Washington’s Double Standard

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Over the past few weeks, freshman representative Katie Hill has been in the news regarding her admission to inappropriate relations with a campaign staffer and leakage of naked photos. Additionally, there have been allegations that Hill had further inappropriate relations with a congressional staffer, which is against House rules. Shortly after the story and pictures were leaked on a conservative blog, the Daily Mail and a British tabloid site, Hill resigned from congress. As this story has unfolded, however, important questions have been raised regarding a double standard that exists in Washington for male and female politicians. 

In the wake of the “Me Too” movement that hit Washington, rules within the House of Representatives have been tightened to prohibit any form of relations with congressional staffers. The alleged relationship between Hill and her congressional staffer have yet to be confirmed and are currently under investigation. Hill’s relationship with her campaign staffer, while inappropriate, is not technically against House rules. Further, Hill alleges that her nude photos were released to the press by her husband with whom she is currently going through divorce proceedings. 

Regardless of wrongdoing on the part of Rep. Hill, a double standard arises when compared to her male colleagues. Former Sen. David Vitter, for example, was re-elected despite his admission of involvement in a Washington prostitution ring while in office. Transcripts documented that pro-life Rep. Scott DesJarlais had multiple affairs, one of whom he urged to have an abortion. He is still in office.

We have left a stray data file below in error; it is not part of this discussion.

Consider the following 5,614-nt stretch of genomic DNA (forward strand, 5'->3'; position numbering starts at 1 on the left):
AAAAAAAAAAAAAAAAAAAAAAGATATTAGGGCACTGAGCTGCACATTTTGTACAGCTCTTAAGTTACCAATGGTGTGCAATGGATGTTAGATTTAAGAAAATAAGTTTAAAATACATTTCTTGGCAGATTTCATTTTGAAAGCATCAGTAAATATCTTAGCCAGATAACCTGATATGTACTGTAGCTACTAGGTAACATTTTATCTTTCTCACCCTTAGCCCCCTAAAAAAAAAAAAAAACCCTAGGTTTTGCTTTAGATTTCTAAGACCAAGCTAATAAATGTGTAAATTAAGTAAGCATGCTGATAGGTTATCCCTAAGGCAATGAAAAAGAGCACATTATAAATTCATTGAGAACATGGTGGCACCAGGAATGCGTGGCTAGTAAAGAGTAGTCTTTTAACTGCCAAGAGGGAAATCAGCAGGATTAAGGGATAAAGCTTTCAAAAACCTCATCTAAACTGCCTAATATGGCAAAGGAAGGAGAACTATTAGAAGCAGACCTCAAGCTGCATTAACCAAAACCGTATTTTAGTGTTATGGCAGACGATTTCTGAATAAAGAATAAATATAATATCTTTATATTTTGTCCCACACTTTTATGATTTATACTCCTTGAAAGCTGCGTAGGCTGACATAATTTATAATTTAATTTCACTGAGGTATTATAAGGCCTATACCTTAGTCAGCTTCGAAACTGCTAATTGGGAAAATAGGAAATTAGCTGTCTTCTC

The list goes on and on with similar stories. 

Rep. Hill pointed to this double standard during her final speech before congress saying, “we have men credibly accused of sexual assault who are in boardrooms, in the supreme court, in this very body and, worst of all, in the Oval Office … ”

Hill’s final act as a Representative was voting for the impeachment proceeding of Donald Trump. 

The discrepancy between the way male and female elected officials have been treated is supported by research. A Pew Research Center survey showed that 31% of people believe that women in high political offices were more honest and ethical, as opposed to 4% of men in high political offices. Clearly, we hold different expectations of women and men in office. 

While Rep. Katie Hill made serious mistakes while in office, her case highlights a double standard that exists at all levels of society, perhaps most pronounced amongst politicians. 


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